Some of your early songs feature guitars, why did you stop incorporating them in your music and is this something you’ll go back to?

I wanted to focus more on electronics. I started using guitar because that’s what I knew how to use. Then I started using a drum machine and I added synths. I wanted to see if I could stop using the guitar on one of the shows and it worked out fine.

You didn’t upload any new music in 2015, what was going on that year? Were you still recording?

In 2015, I didn’t use Bandcamp to upload music, I mainly used Soundcloud. Since Soundcloud has upload limit, I started using Bandcamp more.

How did the split cassette with Wank Hilliams come about?

A guy from Denmark contacted me through Instagram and asked to release split a Tape. I said yeah because I didn’t have to do any work. It was done in one day. It made me realize, I could one day do this myself.

Your new tape on Popnihill is your first ‘album’. How did this come about?

Matthew Moyer would watch me play in Orlando over the years. He watched me play with just guitar and pedals to now electronic instruments. He has been very supportive of my music projects. He wanted to release a tape. I think about a year or two later it finally happened.

Where was it recorded?

Both were recorded at a show. The November song was recorded in Tampa for Tropical Depression fest. And the other side was recorded in Orlando at A Shop.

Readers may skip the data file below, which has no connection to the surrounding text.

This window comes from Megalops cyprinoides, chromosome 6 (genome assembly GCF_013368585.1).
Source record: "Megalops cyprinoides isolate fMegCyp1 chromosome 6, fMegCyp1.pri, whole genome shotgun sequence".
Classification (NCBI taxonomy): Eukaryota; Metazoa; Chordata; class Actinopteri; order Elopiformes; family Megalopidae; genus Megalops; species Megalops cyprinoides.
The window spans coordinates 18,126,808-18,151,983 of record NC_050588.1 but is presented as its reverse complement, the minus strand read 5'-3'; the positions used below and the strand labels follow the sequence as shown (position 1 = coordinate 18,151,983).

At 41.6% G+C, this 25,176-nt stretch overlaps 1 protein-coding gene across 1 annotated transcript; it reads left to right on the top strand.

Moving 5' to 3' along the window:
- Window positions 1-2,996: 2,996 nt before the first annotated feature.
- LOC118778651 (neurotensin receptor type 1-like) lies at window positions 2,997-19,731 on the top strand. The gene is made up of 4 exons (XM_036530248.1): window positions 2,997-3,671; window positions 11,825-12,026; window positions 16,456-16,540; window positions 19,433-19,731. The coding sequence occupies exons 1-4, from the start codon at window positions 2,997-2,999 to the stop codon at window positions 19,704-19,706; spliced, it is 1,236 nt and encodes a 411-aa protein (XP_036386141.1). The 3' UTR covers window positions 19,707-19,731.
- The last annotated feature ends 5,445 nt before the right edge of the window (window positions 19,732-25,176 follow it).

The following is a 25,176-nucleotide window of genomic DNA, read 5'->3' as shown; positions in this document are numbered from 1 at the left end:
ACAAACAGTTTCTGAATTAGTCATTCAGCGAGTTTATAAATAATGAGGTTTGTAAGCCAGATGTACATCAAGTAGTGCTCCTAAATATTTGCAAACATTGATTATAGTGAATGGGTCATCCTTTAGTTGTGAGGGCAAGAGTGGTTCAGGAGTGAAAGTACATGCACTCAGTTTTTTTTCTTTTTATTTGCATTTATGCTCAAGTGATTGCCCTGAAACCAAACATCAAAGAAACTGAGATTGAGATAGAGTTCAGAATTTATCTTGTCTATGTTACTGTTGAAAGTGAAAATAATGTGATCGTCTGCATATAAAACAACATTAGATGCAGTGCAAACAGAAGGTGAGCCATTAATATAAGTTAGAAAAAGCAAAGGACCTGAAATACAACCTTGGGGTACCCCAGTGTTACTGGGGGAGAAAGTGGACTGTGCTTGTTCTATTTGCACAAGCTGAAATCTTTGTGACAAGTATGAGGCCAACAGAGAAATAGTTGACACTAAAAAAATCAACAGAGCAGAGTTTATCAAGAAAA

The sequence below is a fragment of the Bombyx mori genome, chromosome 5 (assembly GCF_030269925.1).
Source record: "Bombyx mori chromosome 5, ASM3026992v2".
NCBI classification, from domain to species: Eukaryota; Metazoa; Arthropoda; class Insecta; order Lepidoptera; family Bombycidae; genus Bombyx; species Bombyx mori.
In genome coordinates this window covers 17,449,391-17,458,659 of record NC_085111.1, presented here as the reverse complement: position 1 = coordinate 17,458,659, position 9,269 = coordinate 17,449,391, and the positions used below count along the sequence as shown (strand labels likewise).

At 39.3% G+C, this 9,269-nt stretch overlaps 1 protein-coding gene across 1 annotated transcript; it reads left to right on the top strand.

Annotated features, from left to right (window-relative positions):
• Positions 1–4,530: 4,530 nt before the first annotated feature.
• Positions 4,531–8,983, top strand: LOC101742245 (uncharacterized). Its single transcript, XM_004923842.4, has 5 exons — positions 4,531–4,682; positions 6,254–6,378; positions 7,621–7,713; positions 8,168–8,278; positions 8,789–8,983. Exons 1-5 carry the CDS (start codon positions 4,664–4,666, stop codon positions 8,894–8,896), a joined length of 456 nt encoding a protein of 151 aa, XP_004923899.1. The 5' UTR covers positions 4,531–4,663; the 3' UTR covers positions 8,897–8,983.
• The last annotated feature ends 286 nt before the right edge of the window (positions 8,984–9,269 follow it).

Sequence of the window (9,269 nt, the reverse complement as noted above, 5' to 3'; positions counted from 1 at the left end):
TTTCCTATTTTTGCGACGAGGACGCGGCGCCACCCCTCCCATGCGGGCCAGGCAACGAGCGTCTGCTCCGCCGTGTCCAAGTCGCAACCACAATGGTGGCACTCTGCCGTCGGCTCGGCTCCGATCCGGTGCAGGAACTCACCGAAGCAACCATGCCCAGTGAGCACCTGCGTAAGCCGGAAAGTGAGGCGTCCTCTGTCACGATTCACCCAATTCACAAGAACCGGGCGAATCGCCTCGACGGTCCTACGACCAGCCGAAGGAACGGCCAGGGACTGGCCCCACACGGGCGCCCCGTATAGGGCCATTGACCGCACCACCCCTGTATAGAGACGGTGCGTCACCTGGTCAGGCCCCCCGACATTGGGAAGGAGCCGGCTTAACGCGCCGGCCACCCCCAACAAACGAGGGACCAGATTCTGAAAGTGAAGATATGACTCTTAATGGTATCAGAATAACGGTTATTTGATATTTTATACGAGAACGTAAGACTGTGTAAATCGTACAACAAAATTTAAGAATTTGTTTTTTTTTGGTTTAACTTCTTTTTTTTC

Are you happy with how it turned out?

I’m super happy with the tape. I hope there will be more in the future.

How often do you record/jam?

Not as often as I would like. Maybe a few times a month. I want to do it every day.

When you start recording, do you have a plan in your head, or do you just follow your instincts and the groove?

I mainly follow my instincts, but sometimes I have a plan in my head. I guess it depends on how I am feeling that day. I like to try out different music techniques.

What kit do you use to make your music?

Elektron Digitakt, Arturia Microbrute, Korg Volca FM, Korg Volca Bass, and Behringer Model D. I only use four musical instruments at a time.

You are also a photographer and have documented the Florida scene. When did this start?

I would say around 2009

You also make zines. Why did you start making them? Was it a way to get your pictures out there?

Matthew (Moyer) wanted to put a zine together for Orlando Zine Fest. I said yeah. I thought it would be a cool idea. I always wanted to publish my work.

What are the plans for the next 18 months?

My plan is to continue to create music, play at least one show a month. I want to play more out of town shows.

Bacon Grease’s debut album is available to buy and stream here.

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God is in the TV is an online music and culture fanzine founded in Cardiff by the editor Bill Cummings in 2003. GIITTV Bill has developed the site with the aid of a team of sub-editors and writers from across Britain, covering a wide range of music from unsigned and independent artists to major releases.